History of Prior Boundary Violations: Clients commonly enter therapy with a history of prior boundary violations such a childhood sexual abuse, domestic violence, or inappropriate boundary crossings with another professional including teachers, clergy, and prior therapists.
Such experiences often leave a client with persisting feelings and confusion regarding roles and boundaries in subsequent intimate relationships, requiring careful monitoring and managing by the therapist.
Nature of Therapeutic Relationship: Previous investigators suggest that there are several features of the therapy relationship that are likely to influence the therapist's recognition of and decision about a potential multiple relationship. One such feature is the degree to which the client fully understands the nature of the therapy and engages in informed consent e.
The process of informed consent offers both the therapist and client the opportunity to clarify their respective roles and expectations in the therapy relationship, including the termination of the therapy. The absence of such clarity undoubtedly contributes to confusion regarding the boundaries of the relationship. A second critical feature is the nature of the client's emotional reaction or transference to the therapist. For example, the decision regarding whether to enter into a multiple relationship with a client is no doubt more complicated when the client has an intensely and unrealistically positive or negative emotional reaction to the therapist.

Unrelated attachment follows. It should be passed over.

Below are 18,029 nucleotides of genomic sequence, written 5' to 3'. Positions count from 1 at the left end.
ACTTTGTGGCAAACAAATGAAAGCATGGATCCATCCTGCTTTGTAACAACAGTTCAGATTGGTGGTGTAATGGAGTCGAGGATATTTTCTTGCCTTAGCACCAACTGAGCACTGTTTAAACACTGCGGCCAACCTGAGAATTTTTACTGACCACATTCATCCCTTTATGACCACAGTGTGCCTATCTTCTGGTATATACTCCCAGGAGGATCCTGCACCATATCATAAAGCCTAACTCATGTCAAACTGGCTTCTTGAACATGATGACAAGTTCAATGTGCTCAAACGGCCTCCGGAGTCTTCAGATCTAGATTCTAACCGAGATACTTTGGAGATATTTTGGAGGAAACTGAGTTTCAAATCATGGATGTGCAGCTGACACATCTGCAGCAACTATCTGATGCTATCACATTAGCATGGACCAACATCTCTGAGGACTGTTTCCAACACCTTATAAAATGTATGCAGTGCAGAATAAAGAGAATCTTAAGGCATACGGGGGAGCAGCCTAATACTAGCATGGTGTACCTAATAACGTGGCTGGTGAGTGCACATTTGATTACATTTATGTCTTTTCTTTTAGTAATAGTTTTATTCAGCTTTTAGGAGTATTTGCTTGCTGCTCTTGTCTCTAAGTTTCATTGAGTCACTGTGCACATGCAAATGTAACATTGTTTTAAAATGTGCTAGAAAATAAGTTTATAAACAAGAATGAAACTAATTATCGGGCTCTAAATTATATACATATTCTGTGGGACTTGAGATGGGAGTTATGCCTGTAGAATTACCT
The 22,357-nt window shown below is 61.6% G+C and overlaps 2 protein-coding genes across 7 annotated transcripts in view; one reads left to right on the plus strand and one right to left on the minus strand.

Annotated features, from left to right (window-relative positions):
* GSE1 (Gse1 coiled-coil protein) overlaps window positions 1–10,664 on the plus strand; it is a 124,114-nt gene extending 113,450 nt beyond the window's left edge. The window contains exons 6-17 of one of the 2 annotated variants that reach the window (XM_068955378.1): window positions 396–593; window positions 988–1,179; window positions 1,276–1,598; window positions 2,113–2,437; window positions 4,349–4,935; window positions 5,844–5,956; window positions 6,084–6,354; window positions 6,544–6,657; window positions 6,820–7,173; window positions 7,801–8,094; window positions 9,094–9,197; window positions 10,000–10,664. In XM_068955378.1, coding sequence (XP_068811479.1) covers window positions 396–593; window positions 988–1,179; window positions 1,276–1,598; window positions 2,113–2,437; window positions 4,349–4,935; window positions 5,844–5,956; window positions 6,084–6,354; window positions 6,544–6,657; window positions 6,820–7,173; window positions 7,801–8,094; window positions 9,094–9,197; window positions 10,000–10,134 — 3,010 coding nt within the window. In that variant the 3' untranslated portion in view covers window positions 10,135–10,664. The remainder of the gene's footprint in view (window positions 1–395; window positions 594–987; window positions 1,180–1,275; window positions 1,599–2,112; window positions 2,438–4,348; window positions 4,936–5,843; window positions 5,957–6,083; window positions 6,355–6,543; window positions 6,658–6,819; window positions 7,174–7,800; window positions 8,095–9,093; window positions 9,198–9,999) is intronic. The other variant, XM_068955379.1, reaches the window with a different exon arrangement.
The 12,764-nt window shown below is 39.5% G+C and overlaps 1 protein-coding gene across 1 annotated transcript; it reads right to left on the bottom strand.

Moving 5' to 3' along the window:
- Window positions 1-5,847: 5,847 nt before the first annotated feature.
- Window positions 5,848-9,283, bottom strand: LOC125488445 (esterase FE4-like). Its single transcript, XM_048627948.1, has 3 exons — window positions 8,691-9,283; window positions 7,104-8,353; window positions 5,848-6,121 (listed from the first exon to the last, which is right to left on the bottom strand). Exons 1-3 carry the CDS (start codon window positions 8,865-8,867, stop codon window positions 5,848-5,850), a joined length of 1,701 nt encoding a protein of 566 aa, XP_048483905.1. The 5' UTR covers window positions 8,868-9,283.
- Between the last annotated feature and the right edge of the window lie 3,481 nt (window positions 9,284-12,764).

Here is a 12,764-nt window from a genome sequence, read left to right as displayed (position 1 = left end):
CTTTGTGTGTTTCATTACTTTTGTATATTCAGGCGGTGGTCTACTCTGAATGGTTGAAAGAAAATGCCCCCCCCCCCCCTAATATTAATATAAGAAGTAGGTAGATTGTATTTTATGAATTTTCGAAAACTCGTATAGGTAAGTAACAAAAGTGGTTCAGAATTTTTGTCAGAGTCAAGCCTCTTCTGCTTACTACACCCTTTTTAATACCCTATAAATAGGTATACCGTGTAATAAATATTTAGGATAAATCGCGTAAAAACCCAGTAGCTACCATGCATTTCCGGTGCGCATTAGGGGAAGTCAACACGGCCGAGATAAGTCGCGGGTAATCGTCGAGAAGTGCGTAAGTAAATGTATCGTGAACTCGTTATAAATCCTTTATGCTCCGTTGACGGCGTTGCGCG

Gottlieb presents one of the earliest decision-making models for therapists deliberating about entering a multiple relationship. He argues that the power differential between the therapist and the client is a central element in the process-the greater the power differential, the higher the risk that entering into another relationship will result in harm to the client. Gottlieb adds that the power differential must be assessed both from the perspective of the therapist and of the client.
Gottlieb's model also highlights the importance of the duration of the therapy relationship. Short-term biofeedback therapy implies a different kind of therapeutic relationship than psychodynamic psychotherapy that has spanned ten years. The existence of another relationship, and another role for the therapist and the client, will likely have very different meanings in each situation. Some research suggests that the settings in which therapists work i.
It is reasonable, however, to expect that therapists in practice settings that emphasize or demand extra-therapeutic involvements e. As noted above, one of the most celebrated changes reflected in the APA ethics code regarding multiple relationships is the recognition that such nonsexual relationships are not always avoidable and are not always unethical.
Research suggests that the locale is a significant element in therapists' perception of the ethicality of nonsexual multiple relationships and their decisions regarding entering into them. Further, small town therapists engaged in financial multiple relationships significantly more frequently than practitioners in other practice locales. Clarity of change in nature and function of relationship: Kitchener argues that the potential for harm to a client in a multiple relationship increases with confusion and misunderstanding about the changes in the roles of both the client and the therapist imposed by the existence of another relationship in addition to the therapy relationship.